# Linear dependency among columns and rows

Singular matrix is defined as square matrix with the determinant of zero. The determinant of zero occurs when matrix columns are linearly dependent (i.e. one of the columns can be defined as a linear combination of other columns).

However, some sources also note that the determinant can be zero when there is linear dependency not only among the columns but also among the rows of a square matrix. Therefore, I wanted to ask:

Does linear dependency among columns imply that there is automatically linear dependency among rows of data?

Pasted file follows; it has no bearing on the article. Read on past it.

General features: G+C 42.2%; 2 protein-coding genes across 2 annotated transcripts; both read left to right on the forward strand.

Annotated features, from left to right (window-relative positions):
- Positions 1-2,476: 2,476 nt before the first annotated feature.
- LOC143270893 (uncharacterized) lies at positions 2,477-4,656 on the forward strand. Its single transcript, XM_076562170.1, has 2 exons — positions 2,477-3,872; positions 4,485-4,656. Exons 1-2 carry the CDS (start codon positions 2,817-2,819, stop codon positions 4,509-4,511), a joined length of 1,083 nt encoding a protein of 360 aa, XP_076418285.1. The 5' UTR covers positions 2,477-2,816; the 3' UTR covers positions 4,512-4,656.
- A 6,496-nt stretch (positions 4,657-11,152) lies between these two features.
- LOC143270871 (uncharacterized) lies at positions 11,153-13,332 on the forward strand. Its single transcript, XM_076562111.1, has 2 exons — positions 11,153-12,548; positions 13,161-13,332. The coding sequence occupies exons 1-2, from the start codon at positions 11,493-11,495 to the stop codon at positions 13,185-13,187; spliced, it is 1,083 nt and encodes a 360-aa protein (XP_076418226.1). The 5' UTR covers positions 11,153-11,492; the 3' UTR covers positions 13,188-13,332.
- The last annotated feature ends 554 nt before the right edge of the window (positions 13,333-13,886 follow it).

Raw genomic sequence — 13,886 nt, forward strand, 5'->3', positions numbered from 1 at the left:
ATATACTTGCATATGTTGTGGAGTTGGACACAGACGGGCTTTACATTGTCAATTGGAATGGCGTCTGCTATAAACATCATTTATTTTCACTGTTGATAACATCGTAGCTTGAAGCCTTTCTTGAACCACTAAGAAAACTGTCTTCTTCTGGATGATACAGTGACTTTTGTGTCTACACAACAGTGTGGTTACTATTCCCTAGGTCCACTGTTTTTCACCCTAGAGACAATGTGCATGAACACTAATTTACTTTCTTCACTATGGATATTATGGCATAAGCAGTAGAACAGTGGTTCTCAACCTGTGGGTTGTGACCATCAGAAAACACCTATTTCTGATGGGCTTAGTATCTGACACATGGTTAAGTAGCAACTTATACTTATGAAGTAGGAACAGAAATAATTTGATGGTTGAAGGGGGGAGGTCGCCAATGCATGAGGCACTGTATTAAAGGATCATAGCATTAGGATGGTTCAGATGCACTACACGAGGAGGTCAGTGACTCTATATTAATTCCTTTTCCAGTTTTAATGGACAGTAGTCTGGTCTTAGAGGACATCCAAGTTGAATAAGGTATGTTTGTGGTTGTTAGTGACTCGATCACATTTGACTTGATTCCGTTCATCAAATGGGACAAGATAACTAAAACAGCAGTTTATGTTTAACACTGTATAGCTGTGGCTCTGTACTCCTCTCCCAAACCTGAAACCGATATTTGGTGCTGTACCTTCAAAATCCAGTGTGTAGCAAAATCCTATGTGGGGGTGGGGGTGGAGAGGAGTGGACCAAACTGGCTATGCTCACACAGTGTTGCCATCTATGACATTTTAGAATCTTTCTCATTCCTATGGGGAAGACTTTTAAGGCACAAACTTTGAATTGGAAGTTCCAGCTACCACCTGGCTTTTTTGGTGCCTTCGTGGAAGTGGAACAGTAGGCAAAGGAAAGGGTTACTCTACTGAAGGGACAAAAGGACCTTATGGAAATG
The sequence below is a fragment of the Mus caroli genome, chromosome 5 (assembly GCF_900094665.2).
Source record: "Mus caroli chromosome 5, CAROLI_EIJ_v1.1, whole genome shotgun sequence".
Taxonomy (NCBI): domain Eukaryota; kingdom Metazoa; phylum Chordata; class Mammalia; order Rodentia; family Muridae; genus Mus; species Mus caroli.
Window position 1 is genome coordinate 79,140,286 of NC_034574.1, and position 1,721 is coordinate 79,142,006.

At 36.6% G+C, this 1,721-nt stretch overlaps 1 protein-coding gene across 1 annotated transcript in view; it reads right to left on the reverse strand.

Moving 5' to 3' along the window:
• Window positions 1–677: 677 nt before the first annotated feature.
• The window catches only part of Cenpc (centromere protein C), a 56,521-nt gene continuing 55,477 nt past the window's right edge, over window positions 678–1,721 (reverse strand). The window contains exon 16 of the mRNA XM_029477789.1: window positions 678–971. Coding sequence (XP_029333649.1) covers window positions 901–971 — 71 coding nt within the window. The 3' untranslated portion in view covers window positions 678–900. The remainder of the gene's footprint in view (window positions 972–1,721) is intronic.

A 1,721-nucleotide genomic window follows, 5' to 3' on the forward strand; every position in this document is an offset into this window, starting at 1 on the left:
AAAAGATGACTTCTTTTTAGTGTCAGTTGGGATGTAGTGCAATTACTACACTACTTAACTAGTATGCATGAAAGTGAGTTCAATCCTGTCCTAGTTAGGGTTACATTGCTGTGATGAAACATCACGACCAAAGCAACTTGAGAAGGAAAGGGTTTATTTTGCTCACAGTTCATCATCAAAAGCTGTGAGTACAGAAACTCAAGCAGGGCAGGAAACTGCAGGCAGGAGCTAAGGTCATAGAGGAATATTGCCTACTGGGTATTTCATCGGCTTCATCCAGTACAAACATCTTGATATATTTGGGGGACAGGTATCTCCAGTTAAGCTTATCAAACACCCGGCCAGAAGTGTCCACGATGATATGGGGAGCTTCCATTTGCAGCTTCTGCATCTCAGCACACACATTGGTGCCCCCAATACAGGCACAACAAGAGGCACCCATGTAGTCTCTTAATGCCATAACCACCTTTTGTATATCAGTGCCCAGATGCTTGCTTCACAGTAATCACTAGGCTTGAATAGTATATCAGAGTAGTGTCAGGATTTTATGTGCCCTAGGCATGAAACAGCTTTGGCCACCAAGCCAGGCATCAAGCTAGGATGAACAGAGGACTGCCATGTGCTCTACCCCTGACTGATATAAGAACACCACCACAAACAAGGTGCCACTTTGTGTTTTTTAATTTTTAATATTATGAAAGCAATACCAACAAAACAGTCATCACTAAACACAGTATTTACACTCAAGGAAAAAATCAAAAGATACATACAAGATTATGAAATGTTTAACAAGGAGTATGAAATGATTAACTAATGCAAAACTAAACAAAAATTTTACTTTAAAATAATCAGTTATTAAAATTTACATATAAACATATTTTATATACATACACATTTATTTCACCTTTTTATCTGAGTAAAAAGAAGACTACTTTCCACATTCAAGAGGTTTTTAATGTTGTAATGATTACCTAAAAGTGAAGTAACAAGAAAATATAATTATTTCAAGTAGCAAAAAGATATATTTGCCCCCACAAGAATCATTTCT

Note: this is a follow-up from an older thread: Singular Matrix and Linear Dependency

• This answer is perhaps too limited to be of much use or insightful. Standard theorems about dimensions of vector spaces provide clear, simple relationships between the numbers of rows, columns, and dimension of the null space of any matrix. A good example to ponder is the $1\times 2$ matrix $\pmatrix{1&1},$ which has an obvious linear dependency among its columns and just as obviously has no linear dependency among its rows.